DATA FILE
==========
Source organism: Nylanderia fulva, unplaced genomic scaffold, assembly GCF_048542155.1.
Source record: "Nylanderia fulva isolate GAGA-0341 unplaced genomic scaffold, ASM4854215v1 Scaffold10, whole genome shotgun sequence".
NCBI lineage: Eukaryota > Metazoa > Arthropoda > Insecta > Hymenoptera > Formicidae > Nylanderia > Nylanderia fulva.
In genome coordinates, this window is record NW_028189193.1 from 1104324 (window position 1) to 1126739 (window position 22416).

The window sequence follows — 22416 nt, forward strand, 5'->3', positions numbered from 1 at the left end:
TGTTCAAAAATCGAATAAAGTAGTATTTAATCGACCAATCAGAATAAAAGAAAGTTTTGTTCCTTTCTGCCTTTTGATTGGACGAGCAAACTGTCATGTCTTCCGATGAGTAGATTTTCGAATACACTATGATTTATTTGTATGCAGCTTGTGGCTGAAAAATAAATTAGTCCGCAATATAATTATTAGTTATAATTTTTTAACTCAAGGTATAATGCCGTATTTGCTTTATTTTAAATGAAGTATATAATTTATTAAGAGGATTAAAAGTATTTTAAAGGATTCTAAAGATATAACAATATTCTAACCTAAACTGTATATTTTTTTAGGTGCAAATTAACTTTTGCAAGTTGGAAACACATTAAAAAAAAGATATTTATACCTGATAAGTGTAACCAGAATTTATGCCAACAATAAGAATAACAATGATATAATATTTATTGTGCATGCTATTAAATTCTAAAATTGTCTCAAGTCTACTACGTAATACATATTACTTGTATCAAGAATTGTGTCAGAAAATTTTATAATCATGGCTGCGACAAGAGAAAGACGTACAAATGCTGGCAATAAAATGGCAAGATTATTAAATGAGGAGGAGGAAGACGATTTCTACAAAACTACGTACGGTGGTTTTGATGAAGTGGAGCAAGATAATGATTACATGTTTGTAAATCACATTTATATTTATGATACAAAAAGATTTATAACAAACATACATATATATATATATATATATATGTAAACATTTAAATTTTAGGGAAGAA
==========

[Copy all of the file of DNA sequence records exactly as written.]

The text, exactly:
Source organism: Nylanderia fulva, unplaced genomic scaffold, assembly GCF_048542155.1.
Source record: "Nylanderia fulva isolate GAGA-0341 unplaced genomic scaffold, ASM4854215v1 Scaffold10, whole genome shotgun sequence".
NCBI lineage: Eukaryota > Metazoa > Arthropoda > Insecta > Hymenoptera > Formicidae > Nylanderia > Nylanderia fulva.
In genome coordinates, this window is record NW_028189193.1 from 1104324 (window position 1) to 1126739 (window position 22416).

The window sequence follows — 22416 nt, forward strand, 5'->3', positions numbered from 1 at the left end:
TGTTCAAAAATCGAATAAAGTAGTATTTAATCGACCAATCAGAATAAAAGAAAGTTTTGTTCCTTTCTGCCTTTTGATTGGACGAGCAAACTGTCATGTCTTCCGATGAGTAGATTTTCGAATACACTATGATTTATTTGTATGCAGCTTGTGGCTGAAAAATAAATTAGTCCGCAATATAATTATTAGTTATAATTTTTTAACTCAAGGTATAATGCCGTATTTGCTTTATTTTAAATGAAGTATATAATTTATTAAGAGGATTAAAAGTATTTTAAAGGATTCTAAAGATATAACAATATTCTAACCTAAACTGTATATTTTTTTAGGTGCAAATTAACTTTTGCAAGTTGGAAACACATTAAAAAAAAGATATTTATACCTGATAAGTGTAACCAGAATTTATGCCAACAATAAGAATAACAATGATATAATATTTATTGTGCATGCTATTAAATTCTAAAATTGTCTCAAGTCTACTACGTAATACATATTACTTGTATCAAGAATTGTGTCAGAAAATTTTATAATCATGGCTGCGACAAGAGAAAGACGTACAAATGCTGGCAATAAAATGGCAAGATTATTAAATGAGGAGGAGGAAGACGATTTCTACAAAACTACGTACGGTGGTTTTGATGAAGTGGAGCAAGATAATGATTACATGTTTGTAAATCACATTTATATTTATGATACAAAAAGATTTATAACAAACATACATATATATATATATATATATATGTAAACATTTAAATTTTAGGGAAGAA